BCG (Growth- share matrix) is to analyze the current Business Portfolio

Kayumboyev Dilmurod

Kayumboyev Dilmurod

Digital Marketer, Twitter @Davidtokyoo

Today’s big companies have complex portfolios of businesses and brands. Creating strategic and marketing plans for such business portfolios can be challenging but essential.

The main task in strategic planning is business portfolio analysis which determines which businesses should receive more, less, or no investment.

The Boston Consulting Group approach – also known as the Boston matrix or Growth-share matrix is the most renowned corporate portfolio analysis tool. It helps the company evaluate strategic business units (SBUs) on two important dimensions: growth and relative market share.

The company with the BCG matrix can phase down or drop some businesses or products that have no greater return than others and can invest more in its more profitable businesses.


According to the BCG matrix,  businesses can be classified as high or low according to their industry growth rate and relative market share.

On the vertical axis, the market growth rate provides a measure of market attractiveness. On the horizontal axis, relative market share serves as a measure of company strength in the market.

BCG portfolio matrix defines four types of SBUs: Question marks, Cows, Dogs, and Stars

Boston consulting group matrix

Stars: Stars are considered businesses or products with a high market share in a fast-growing industry.

They generate large among of cash along with requiring significant investment to remain successful and maintain a competitive advantage. Monopolies and first-to-market products are usually known as stars.

Eventually, their growth slows down, and they will turn into cash cows.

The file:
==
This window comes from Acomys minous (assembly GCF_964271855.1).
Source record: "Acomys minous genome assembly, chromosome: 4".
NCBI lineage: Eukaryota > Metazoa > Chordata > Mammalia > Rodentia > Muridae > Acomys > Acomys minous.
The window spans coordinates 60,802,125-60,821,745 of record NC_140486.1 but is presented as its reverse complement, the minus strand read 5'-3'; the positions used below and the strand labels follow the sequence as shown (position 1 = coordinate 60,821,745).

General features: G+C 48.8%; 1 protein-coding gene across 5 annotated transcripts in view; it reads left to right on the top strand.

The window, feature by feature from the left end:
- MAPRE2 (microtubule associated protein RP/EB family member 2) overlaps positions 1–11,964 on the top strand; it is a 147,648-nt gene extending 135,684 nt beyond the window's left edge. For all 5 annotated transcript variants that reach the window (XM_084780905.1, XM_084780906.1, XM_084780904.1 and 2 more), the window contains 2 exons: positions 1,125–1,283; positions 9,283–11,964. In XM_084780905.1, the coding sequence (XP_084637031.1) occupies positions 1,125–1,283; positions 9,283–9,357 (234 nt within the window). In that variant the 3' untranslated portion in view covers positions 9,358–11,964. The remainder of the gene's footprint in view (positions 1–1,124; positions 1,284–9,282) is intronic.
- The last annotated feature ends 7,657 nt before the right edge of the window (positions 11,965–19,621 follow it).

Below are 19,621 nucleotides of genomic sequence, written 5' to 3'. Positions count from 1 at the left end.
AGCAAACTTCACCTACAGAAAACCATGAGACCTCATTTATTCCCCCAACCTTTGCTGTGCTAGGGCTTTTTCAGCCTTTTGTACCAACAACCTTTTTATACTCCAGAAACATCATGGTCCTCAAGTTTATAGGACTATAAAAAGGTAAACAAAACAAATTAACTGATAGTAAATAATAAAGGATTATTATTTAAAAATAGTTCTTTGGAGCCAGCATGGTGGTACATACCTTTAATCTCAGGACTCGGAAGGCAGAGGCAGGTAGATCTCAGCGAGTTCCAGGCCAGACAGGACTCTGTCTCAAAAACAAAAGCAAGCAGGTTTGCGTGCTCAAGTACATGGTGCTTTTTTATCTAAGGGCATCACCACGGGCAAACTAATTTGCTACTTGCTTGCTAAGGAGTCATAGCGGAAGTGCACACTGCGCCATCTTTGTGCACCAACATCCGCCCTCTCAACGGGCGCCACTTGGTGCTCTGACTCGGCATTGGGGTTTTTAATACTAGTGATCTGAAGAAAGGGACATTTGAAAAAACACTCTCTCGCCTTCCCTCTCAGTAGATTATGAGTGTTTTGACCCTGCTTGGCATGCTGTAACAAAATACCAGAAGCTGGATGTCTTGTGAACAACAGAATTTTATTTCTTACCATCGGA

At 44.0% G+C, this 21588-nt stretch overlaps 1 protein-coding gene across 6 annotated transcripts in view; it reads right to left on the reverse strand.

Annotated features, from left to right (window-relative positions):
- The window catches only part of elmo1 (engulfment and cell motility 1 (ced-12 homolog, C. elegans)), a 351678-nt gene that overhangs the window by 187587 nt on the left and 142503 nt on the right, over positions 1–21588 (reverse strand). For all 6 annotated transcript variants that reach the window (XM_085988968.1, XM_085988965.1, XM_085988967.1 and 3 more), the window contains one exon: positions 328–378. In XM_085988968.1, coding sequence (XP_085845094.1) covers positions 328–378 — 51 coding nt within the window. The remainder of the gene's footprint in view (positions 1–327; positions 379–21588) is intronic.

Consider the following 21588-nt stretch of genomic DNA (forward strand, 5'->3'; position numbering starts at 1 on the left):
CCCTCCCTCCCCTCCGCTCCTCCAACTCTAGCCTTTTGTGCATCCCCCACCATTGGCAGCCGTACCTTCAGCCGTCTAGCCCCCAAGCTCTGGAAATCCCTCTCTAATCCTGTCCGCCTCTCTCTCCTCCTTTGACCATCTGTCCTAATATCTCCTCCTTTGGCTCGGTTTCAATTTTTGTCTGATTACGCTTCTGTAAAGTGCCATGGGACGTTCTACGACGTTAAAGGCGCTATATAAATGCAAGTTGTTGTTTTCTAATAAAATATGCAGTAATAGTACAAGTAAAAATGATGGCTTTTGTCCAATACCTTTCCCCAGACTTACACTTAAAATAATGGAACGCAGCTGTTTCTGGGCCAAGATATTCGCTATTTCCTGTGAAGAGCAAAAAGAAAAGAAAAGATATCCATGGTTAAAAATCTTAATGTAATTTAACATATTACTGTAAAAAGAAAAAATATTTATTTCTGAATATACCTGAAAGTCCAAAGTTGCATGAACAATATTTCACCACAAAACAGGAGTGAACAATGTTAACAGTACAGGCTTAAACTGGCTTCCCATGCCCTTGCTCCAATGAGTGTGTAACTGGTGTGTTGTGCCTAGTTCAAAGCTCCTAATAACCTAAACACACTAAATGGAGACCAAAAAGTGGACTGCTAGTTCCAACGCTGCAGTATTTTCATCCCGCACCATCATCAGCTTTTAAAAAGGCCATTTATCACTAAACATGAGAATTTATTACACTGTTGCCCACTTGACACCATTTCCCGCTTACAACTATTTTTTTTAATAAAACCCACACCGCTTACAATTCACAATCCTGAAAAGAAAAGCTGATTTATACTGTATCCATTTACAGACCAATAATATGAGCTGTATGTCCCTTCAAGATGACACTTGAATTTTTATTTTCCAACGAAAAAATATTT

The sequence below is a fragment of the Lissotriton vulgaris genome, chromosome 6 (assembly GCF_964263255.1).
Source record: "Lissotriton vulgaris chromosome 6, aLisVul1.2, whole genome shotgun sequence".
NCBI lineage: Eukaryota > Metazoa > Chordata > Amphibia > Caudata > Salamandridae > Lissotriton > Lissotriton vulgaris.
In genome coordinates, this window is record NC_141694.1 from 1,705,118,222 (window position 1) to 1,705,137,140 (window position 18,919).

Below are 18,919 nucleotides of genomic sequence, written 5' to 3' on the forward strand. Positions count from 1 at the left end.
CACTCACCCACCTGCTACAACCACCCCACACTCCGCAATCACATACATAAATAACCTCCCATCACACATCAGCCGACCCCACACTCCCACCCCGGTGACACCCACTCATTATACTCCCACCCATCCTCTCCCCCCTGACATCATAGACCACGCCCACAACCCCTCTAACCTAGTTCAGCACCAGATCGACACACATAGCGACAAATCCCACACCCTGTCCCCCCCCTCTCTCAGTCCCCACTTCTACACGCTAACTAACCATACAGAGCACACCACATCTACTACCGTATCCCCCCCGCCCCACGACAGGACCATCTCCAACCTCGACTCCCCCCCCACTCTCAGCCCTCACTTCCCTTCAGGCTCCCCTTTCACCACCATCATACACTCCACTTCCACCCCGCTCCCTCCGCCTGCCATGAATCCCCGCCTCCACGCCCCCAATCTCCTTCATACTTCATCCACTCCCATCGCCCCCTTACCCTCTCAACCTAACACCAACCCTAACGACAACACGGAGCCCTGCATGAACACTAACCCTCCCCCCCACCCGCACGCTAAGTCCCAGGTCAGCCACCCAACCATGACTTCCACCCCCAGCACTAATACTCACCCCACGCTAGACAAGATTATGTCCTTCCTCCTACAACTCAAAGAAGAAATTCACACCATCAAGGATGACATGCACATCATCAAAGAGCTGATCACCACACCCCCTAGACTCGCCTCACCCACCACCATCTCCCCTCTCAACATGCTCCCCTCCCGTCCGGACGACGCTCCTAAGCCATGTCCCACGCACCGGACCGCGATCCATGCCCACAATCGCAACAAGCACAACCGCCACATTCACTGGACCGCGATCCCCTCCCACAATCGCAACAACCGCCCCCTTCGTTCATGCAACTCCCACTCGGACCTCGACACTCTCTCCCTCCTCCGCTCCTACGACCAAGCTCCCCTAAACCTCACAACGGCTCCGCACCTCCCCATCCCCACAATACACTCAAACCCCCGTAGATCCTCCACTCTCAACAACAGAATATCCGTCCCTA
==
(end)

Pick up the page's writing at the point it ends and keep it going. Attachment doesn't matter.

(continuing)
Coca cola Kinley

A Coca-Cola product, Kinley is an example of a star. The mineral water industry is still viewed as a gradually growing market and fulfills the needs of people. The need for bottled water has not decreased which is why the growth opportunities for this product are high. 

Cash cows: In the market, there are products whose market growth decreased but still hold a high market share.

Cash cows are mature and need less investment to maintain their position. They generate high cash flow that is generally used to finance stars or question marks that need investment.

Apple’s Macbook has a consistent market share and steady revenue, making it a cash cow for the company.

Question marks: question marks are these products that are in growing marketing but have low market share.

They require a large amount of cash to maintain and gain market share and deliver little return for the company.

But question marks may have potential growth in the future that can turn into a star. That is why companies are advised to invest in question marks.

Coca-cola’s product, Fanta can be an example of question marks. The brand has not been able to be not as popular as Coke. But in some markets, it has been able to gain high sales volume.

Fanta Coca Cola


Dogs: Dogs are low-growth, low-share businesses, and products. They are typically able to generate enough cash flow to remain in the market but they never turn into stars.

For Companies, dogs are generally prime candidates for divestiture unless the products are complementary to existing products or are used for competitive purposes.

Diet Coke

Diet coke is considered a dog product of Coca-Cola. Diet Coke is in the market to offer consumers healthier drink options in terms of calories consumed. But, it has not captured consumers’ interest enough, and therefore its sales have declined. The company does not see growth potential.


Final Thoughts


Once the company has classified its SBUs, it must evaluate what role each will play in the future. They can follow one of four strategies for each SBU.

The company can spend more cash on the product to increase its share. Or they can invest just enough to hold the SBU’s share at the current level. They can harvest the SBU, milking its short-term cash flow regardless of the long-term effect.

Finally, they can get rid of the SBU that does not deliver a good return.

As needed consider, that SBUs change their positions in the growth-share matrix.

At first, many SBUs become question marks and turn into star categories if they succeed. Later they become cash cows as market growth decreases and then finally move into dogs toward the end of the life cycle

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